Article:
• Leatherback turtle (Dermochelys coriacea). I didn’t realise this turtle was endangered. Leatherbacks are the largest of all sea turtles and the deepest divers, plunging to depths of 1200 metres as they seek out jellyfish. Leatherbacks are distributed in the Atlantic, Pacific and Indian Oceans, as far north as British Columbia and as far south as Argentina. They migrate between continents, making both transatlantic and transpacific journeys between feeding and nesting sites. But their numbers have declined over the last 20 years or so as a result of poaching for egg and meat consumption, destruction of nesting sites from beachfront development, disorientation of hatchlings from the artificial lighting created by those developments, accidental capture by commercial fisherman and other factors. In 1980 the global population of nesting females was estimated at 115,000. Now that number has dropped to between 26,000 and 43,000.

Go and have a look at the gallery of photos for these 10 beautiful but doomed animals over at Scientific American. The photo accompanying this post – I’ve pinched from Sciam and it’s of the Iberian lynx.

Meanwhile, I have found a good news story on endangered species. I found this website – devoted to success stories in species recovery. The site includes 100 amazing success stories that were put together for Endangered Species Day 2007 (May 18). Here are some heartwarming tales:

  • the American Bald Eagle increased from 416 to 9,789 pairs between 1963 and 2006.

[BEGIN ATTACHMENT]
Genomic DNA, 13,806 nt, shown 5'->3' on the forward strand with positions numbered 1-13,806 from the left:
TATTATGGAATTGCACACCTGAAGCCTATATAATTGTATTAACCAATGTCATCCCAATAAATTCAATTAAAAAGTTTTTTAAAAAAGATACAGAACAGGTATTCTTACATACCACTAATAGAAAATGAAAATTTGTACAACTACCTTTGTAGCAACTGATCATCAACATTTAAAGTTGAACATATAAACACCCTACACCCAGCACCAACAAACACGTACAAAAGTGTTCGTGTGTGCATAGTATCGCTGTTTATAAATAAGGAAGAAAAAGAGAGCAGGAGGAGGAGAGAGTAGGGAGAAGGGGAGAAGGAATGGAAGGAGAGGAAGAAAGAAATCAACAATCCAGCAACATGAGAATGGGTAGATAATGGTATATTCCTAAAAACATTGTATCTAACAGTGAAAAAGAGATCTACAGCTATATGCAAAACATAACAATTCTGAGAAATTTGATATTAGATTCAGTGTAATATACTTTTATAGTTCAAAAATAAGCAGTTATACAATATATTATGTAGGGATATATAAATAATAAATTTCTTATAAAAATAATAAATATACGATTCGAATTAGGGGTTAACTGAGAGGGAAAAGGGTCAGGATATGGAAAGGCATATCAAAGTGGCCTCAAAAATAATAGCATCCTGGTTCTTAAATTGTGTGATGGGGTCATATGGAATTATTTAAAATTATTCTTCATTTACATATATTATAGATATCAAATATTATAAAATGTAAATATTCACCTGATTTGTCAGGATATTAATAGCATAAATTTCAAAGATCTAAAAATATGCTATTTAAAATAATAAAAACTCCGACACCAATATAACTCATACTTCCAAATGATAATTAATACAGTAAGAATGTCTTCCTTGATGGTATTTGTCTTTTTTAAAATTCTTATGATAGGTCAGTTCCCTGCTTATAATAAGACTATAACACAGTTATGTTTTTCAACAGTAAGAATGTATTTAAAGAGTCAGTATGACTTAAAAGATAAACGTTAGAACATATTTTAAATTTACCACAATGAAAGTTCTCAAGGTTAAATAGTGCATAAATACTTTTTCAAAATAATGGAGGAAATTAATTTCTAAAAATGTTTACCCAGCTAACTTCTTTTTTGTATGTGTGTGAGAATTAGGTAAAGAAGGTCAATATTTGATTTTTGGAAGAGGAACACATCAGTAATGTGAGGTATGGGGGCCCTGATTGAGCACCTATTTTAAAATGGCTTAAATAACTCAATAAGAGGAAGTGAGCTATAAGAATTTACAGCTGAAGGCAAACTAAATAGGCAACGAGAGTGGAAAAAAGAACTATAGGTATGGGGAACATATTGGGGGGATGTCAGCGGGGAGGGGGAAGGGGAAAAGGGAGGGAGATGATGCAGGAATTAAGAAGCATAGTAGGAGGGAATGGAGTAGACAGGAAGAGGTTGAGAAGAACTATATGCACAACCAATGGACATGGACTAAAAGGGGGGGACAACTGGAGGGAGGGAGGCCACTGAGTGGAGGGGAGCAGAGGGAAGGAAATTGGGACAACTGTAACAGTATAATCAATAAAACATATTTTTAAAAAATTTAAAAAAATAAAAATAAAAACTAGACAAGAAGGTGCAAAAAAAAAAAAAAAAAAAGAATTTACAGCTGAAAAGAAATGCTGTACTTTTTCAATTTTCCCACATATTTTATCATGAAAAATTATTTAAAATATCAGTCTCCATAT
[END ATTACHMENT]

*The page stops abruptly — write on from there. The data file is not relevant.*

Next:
• the Peregrine Falcon increased from 324 to 1,700 pairs between 1975 and 2000.
  • Gray Wolf populations increased dramatically in the Northern Rockies, Southwest and Great Lakes.
  • Virginia big-eared bat, the state bat of Virginia, US, which increased from 3,500 in 1979 to 18,442 in 2004.

A section of the site is called The Race Against Extinction – a list of species on the brink. So although the 10 species featured in this post are facing extinction, at least there are species being saved by dedicated and caring people.

And to finish this post on a really good note: a pair of golden eagles have produced the first chick to be hatched in the Republic of Ireland in nearly a century after the species was hunted to extinction in the country.

Advertisements

Entry filed under: Education and Awareness, Endangered species, ThinkingShift species watch.

Talking CCTV cameras Is privacy a generational thing?

2 Comments Add your own

  • 1. jemma  |  June 19, 2007 at 10:17 am

    hi i am a animal lover iv alays had an animal by mi said

    Reply
  • 2. aastha  |  February 1, 2008 at 11:20 am

    im a true lover of the animals im also veg!(that means i dont kill them!) im really sad to know the these anymals are no longer!
    huh im really really very very very sad.

    Reply

Leave a Reply

Fill in your details below or click an icon to log in:

WordPress.com Logo

You are commenting using your WordPress.com account. Log Out / Change )

Twitter picture

You are commenting using your Twitter account. Log Out / Change )

Facebook photo

You are commenting using your Facebook account. Log Out / Change )

Google+ photo

You are commenting using your Google+ account. Log Out / Change )

Connecting to %s

Trackback this post  |  Subscribe to the comments via RSS Feed


Search ThinkingShift

   Made in New Zealand
     Thinkingshift is?

ThinkingShift Tweets

Flickr Photos

Zsa Zsa

Zeph

Polocrosse

More Photos
 
This work is licensed under a Creative Commons Attribution 2.5 Australia License.

ThinkingShift Book Club


Kimmar - Find me on Bloggers.com

%d bloggers like this: